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FIRST-PERSON: More expense than money at the end of the month?

GAINESVILLE, Ga. (BP)–Caution: Buying a house at the upper limit of your financial capability could be hazardous to your economic health.

One of the most common financial problems occurs when the end of your money arrives before the end of the month. If a small bill is involved, the situation is an annoyance; but when the shortage involves something like a mortgage payment, the results can border on highly critical.

That’s why I usually suggest that a safe maximum expenditure for housing is about 33 to 40 percent of your net spendable income — that’s after tithing and taxes. However, too many people fail to take into account the fact that housing expenses are more than just mortgage payments.

Your housing budget should include all utilities, property taxes and insurance, and maintenance.

So, staying at the lower end of that 33 to 40 percent range will result in a far more workable budget for most families; in fact, the lower the better. Extreme financial problems can develop when a family purchases a house at the upper limits of its financial capability. Consider what a couple I’ll call John and Mary discovered when they failed to plan properly.

John and Mary had an annual net spendable income (remember, that means after tithing and taxes) of $32,000. They decided to designate 36 percent of that net spendable income — $11,520 — for housing. That came to $960 a month.

They felt good about their decision and began to look around. They found a 15-year-old house they really liked, were convinced that it was within their budget, and signed a contract to purchase the house.

The monthly mortgage payment was $805, and the escrow account for property taxes and insurance was $148 — a total of $953. John and Mary felt comfortable. In fact, they felt downright happy about the house, because they knew they were right at 36 percent of their net spendable income. So they bought the house.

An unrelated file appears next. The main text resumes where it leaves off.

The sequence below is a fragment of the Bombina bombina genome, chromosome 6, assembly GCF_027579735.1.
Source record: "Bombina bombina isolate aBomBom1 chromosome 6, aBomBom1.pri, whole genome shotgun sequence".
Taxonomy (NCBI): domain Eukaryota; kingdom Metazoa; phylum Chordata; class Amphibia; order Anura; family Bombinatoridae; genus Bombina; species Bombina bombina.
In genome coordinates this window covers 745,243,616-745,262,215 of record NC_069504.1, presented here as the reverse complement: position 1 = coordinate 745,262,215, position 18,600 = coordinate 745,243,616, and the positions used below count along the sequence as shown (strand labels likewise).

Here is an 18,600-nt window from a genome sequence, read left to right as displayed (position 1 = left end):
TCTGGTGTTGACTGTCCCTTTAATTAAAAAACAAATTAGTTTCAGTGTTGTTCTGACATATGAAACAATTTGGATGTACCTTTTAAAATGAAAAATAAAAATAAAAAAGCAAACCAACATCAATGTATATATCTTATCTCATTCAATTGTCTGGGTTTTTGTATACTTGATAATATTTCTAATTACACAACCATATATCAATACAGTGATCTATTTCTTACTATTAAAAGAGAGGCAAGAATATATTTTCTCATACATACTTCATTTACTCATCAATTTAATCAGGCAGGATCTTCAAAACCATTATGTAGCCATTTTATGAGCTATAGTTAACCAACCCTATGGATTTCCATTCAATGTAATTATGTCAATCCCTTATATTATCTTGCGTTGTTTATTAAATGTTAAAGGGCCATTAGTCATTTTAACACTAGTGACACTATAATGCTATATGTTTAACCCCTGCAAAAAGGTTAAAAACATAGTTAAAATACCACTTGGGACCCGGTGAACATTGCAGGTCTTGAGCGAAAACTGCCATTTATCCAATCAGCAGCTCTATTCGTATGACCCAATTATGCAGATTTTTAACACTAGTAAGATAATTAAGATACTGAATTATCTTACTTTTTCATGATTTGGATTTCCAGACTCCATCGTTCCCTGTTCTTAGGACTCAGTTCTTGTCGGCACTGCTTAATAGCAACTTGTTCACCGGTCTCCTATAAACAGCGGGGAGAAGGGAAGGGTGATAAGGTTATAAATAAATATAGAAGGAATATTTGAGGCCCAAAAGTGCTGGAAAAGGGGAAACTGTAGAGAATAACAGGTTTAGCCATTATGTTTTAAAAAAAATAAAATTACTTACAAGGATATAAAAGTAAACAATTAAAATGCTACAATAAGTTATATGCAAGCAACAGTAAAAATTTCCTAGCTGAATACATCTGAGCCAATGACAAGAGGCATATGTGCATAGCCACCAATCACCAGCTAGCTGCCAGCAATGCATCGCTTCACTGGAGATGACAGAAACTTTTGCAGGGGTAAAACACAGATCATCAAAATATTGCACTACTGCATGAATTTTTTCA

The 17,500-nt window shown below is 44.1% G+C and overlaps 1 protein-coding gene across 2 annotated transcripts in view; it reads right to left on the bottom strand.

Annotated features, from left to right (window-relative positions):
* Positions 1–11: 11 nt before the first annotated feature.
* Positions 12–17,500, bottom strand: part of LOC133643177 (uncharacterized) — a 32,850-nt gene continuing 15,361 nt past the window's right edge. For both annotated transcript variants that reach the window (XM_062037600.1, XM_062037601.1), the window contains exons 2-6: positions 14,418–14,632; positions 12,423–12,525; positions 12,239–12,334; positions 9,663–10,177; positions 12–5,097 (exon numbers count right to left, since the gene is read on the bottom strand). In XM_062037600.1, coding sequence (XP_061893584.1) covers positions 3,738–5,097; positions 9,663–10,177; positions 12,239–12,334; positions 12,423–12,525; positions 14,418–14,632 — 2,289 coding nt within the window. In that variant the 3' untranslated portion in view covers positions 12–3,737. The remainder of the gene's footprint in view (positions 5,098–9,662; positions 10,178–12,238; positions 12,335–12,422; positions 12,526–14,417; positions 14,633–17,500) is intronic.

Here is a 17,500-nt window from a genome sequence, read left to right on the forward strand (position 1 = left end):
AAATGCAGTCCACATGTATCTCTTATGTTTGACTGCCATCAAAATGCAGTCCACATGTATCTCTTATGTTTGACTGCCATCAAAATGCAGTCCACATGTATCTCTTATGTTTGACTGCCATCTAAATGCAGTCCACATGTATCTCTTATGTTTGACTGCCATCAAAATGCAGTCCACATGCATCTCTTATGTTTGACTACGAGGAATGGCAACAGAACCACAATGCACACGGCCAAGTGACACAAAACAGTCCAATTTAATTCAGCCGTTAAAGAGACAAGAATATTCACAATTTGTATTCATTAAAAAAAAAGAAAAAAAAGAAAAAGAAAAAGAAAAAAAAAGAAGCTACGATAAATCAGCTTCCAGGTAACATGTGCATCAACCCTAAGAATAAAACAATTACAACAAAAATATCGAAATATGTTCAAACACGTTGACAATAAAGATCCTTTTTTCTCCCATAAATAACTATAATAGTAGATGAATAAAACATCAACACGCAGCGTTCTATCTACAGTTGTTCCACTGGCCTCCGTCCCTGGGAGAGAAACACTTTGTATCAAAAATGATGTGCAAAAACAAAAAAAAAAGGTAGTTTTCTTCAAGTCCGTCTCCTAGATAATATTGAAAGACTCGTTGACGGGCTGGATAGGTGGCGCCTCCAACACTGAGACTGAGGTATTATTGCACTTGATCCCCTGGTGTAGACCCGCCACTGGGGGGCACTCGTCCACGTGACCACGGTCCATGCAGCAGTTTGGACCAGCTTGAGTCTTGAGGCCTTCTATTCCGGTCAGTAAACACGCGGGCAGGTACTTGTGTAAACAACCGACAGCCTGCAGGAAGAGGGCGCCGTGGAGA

However, shortly after they moved in, a heavy rain revealed several leaks in the ceilings of three rooms and the basement. When the weather cleared, they discovered that a new roof, downspouts and underground drainage system would be required. Because they used what little savings they had for a down payment, the repair costs forced John and Mary to borrow money, and they chose to take a second mortgage on the house.

Unexpectedly, they had an additional monthly payment of $210 on the second mortgage. That increased the housing portion of their budget from 36 percent to 44 percent of their net spendable income. What was to have been John and Mary’s dream home suddenly became their nightmare house of financial bondage.

What went wrong? Remember what I said earlier? The housing portion of a budget must include maintenance and utilities, and John and Mary didn’t figure those items into their housing budget when they purchased the house.

Financial problems can quickly arise when families buy homes they can’t afford. Even new homes may require maintenance and repairs, often sooner than expected, and money for taxes, insurance and utilities must be set aside.

The decision on whether to buy new or used or to rent is a very personal decision. But, whatever you decide, the decision should be based on real needs and financial ability, rather than on external pressures from family and friends or on unrealistic fantasies.

If you buy a used house, have the house checked by a licensed, bonded inspector. Even then be sure you do some research and get references on work they have done. When the inspection is complete, you should know whether extensive repairs or improvements would be needed before you buy or move in.

Of course, if repairs are needed, the best scenario probably would be for the present owner to have all of them completed before the sale. Or, the selling price could be adjusted down enough for you to be able to do the repairs later to your satisfaction. But you must be sure you have an accurate idea of what those repair costs will be. If that can’t happen, maybe the Lord has a different and better house for you.

As always, the best advice comes from Jesus: “Which one of you, when he wants to build a tower, does not first sit down and calculate the cost to see if he has enough to complete it? Otherwise, when he has laid a foundation and is not able to finish, all who observe it begin to ridicule him” (Luke 14:28-29).

Don’t neglect the Lord’s tower strategy in Luke 14. Calculate the cost first and be sure you can comfortably complete your dream.
Burkett is chairman of the board of Crown Financial Ministries, which merged last year with the ministry he founded in 1976, Christian Financial Concepts. A Southern Baptist layman based in Gainesville, Ga., Burkett is the host of the national “Money Matters” radio program and author of two resources published by LifeWay Christian Resources of the Southern Baptist Convention: “How Much Is Enough? 30 Days to Personal Revival” and “Jesus on Money.”

    About the Author

  • Larry Burkett